• American Gemological Society (AGS) is not as widely recognized nor as old as the GIA
  • American Gem Trade Laboratory which is part of the American Gem Trade Association (AGTA), a trade organization of jewelers and dealers of colored stones
  • American Gemological Laboratories (AGL), owned by Christopher P. Smith
  • European Gemological Laboratory (EGL), founded in 1974 by Guy Margel in Belgium
  • Gemmological Association of All Japan (GAAJ-ZENHOKYO), Zenhokyo, Japan, active in gemological research
  • The Gem and Jewelry Institute of Thailand (Public Organization) or GIT, Thailand's national institute for gemological research and gem testing, Bangkok[18]
  • Gemmology Institute of Southern Africa, Africa's premium gem laboratory
  • Asian Institute of Gemological Sciences (AIGS), the oldest gemological institute in South East Asia, involved in gemological education and gem testing
  • Swiss Gemmological Institute (SSEF), founded by Henry Hänni, focusing on colored gemstones and the identification of natural pearls
  • Gübelin Gem Lab, the traditional Swiss lab founded by Eduard Gübelin
  • Institute for Gems and Gold Research of VINAGEMS (Vietnam), founded by Dr. Van Long Pham[citation needed]

Each laboratory has its own methodology to evaluate gemstones. A stone can be called "pink" by one lab while another lab calls it "padparadscha". One lab can conclude a stone is untreated, while another lab might conclude that it is heat-treated.[12] To minimize such differences, seven of the most respected labs, AGTA-GTL (New York), CISGEM (Milano), GAAJ-ZENHOKYO (Tokyo), GIA (Carlsbad), GIT (Bangkok), Gübelin (Lucerne) and SSEF (Basel), have established the Laboratory Manual Harmonisation Committee (LMHC), for the standardization of wording reports, promotion of certain analytical methods and interpretation of results. Country of origin has sometimes been difficult to determine, due to the constant discovery of new source locations. Determining a "country of origin" is thus much more difficult than determining other aspects of a gem (such as cut, clarity, etc.).[19]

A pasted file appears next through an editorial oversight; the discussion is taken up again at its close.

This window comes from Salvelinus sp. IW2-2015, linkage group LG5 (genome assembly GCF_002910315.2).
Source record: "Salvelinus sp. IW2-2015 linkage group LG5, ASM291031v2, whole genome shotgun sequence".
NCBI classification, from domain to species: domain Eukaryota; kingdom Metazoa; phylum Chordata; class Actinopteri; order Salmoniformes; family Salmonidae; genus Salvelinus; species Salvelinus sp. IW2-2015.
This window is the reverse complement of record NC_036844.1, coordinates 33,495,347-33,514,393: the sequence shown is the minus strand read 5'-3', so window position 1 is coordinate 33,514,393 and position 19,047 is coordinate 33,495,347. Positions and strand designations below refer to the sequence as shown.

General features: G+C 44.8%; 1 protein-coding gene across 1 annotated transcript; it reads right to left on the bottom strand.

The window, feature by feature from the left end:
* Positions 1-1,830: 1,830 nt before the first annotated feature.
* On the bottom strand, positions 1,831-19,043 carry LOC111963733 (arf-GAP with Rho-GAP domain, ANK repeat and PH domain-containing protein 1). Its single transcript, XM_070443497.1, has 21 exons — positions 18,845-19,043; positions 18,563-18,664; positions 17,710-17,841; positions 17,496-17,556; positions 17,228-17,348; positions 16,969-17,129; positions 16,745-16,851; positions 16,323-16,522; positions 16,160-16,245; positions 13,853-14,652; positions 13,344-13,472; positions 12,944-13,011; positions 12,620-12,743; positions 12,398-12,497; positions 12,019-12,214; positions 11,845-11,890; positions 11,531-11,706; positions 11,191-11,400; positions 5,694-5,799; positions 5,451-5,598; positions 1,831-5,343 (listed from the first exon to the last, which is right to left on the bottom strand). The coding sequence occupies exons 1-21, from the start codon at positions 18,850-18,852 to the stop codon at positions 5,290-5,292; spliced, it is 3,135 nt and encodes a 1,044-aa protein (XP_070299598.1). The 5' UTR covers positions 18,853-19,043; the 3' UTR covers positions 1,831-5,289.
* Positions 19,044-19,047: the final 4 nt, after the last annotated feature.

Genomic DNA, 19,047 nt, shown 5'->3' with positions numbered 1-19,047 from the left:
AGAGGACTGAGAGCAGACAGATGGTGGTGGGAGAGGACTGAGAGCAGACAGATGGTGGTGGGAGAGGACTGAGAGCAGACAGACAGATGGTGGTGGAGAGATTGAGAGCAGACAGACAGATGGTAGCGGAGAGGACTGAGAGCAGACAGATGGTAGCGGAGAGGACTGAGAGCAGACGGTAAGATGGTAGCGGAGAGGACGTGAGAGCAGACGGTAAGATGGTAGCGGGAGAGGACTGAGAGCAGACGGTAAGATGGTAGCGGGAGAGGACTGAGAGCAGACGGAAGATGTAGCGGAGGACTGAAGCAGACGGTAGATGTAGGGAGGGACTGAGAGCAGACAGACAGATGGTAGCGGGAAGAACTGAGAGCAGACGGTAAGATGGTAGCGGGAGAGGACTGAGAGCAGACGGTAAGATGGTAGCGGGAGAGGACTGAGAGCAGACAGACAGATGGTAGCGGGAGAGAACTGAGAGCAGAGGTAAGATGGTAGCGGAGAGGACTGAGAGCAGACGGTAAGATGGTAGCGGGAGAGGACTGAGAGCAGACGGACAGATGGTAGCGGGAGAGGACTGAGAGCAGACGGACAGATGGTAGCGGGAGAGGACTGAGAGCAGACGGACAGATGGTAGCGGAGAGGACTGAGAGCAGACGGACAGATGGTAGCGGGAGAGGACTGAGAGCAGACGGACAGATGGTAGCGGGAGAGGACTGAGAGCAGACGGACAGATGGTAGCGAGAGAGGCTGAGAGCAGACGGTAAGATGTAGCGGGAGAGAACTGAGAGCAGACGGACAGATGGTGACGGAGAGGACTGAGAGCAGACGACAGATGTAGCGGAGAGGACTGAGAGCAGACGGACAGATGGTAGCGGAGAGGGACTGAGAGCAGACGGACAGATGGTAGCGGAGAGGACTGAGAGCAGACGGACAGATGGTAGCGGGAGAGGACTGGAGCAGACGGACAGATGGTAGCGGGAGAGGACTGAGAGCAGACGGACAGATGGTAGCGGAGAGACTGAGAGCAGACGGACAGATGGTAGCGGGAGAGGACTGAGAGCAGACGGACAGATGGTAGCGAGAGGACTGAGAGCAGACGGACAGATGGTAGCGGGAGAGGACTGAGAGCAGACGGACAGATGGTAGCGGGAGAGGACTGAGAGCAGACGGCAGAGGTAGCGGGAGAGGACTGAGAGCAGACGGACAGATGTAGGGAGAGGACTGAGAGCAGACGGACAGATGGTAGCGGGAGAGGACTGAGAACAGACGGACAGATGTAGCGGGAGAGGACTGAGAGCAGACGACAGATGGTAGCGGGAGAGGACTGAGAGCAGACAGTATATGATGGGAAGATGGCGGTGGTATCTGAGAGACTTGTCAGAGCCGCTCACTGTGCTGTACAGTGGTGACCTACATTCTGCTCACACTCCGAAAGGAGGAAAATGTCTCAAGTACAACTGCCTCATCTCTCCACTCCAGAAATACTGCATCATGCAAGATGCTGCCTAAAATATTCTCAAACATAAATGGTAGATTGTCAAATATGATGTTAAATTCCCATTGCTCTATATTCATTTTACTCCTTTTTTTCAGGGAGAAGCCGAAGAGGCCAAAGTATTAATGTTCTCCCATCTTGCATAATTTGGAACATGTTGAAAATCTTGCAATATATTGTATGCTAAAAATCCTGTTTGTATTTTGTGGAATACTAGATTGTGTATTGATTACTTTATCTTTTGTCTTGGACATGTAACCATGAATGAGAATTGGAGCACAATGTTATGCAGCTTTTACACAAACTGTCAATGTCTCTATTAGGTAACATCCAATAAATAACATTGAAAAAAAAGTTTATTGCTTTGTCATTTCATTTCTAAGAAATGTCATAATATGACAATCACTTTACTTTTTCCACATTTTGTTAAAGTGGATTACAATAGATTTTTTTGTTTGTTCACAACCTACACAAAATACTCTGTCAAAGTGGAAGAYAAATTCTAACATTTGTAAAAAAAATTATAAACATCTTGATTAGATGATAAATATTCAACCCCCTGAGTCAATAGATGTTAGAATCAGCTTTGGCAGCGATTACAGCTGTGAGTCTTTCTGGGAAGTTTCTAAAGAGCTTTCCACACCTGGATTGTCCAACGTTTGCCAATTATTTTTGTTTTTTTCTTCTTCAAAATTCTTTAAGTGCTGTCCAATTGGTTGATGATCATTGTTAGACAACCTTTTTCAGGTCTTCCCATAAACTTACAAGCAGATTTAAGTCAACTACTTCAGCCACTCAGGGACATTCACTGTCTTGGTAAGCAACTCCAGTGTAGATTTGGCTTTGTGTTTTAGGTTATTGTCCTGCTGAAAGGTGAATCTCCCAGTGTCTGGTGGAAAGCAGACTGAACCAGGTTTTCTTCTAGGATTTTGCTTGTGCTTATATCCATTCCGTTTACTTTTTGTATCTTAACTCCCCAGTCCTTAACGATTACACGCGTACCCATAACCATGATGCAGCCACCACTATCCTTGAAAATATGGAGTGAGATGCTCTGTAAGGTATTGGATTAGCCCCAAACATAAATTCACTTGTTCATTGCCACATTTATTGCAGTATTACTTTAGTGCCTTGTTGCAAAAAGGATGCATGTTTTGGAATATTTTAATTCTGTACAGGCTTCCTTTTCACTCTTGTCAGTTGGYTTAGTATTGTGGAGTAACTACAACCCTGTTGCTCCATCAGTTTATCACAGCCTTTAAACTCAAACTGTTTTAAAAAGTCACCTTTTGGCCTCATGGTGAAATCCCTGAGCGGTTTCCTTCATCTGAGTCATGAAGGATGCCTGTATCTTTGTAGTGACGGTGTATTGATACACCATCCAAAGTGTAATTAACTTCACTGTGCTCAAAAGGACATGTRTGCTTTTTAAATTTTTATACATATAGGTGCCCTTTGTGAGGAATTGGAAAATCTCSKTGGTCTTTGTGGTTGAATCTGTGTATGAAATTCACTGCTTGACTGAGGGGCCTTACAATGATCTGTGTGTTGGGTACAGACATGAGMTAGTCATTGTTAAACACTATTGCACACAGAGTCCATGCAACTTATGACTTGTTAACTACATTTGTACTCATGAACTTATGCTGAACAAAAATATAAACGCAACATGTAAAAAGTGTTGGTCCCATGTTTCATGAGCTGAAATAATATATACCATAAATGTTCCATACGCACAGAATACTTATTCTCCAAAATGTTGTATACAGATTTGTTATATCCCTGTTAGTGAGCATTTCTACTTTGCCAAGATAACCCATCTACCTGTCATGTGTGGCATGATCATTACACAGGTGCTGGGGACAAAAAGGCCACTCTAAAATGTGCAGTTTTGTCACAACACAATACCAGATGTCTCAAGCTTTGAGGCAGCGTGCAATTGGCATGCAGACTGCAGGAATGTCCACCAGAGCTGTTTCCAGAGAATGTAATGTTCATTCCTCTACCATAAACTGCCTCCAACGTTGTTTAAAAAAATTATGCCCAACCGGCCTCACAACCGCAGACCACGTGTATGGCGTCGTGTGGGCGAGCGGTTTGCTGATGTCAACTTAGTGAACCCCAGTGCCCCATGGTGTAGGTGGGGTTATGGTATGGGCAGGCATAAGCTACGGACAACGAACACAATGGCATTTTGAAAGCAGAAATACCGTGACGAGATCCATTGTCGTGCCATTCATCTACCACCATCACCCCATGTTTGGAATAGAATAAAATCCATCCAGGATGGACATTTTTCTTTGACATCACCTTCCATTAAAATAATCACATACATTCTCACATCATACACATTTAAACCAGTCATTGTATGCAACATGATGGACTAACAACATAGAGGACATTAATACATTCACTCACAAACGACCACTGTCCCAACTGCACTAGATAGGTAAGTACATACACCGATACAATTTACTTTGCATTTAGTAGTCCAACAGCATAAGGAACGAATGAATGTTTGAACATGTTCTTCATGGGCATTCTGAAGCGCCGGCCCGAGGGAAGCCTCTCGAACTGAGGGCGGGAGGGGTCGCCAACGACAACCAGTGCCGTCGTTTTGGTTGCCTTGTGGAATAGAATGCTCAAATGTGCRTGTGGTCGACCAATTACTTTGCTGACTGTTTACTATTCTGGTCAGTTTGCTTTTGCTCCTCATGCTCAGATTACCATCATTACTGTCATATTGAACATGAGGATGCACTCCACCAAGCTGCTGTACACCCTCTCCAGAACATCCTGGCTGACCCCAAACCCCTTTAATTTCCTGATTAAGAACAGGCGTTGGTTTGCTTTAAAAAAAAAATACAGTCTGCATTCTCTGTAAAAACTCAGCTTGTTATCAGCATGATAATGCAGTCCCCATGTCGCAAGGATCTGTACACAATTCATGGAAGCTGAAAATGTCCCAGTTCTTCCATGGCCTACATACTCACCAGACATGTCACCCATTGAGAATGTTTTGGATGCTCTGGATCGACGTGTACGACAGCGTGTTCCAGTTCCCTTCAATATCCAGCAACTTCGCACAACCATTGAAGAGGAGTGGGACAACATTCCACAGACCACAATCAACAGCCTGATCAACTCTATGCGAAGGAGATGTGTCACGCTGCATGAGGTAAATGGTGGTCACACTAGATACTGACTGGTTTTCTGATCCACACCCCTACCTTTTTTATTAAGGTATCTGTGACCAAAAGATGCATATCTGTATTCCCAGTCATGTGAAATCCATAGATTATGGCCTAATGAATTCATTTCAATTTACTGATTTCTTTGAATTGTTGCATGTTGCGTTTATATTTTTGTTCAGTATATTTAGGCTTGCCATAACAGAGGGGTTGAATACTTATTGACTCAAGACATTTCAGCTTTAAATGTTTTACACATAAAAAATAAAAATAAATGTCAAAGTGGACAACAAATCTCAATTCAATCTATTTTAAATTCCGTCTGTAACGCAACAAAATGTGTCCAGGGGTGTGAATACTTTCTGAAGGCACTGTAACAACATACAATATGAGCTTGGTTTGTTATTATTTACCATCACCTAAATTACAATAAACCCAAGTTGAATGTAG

Another important new gemstone that has been rising in popularity is Cuprian Elbaite Tourmaline which are also called "Paraiba Tourmaline". Paraiba tourmaline were first discovered in early 1990 and recently in 2007 in Mozambique, Africa.[20] They are famous for their Glowing Neon Blue Color. Paraiba Tourmaline have become one of the most popular gemstones in recent times thanks to their unique color and recently considered to be one of the important gemstones after Ruby, Emerald and Sapphire according to Gübelin Gemlab. Even though it is a tourmaline, paraiba are considered to be one of the most expensive gemstones.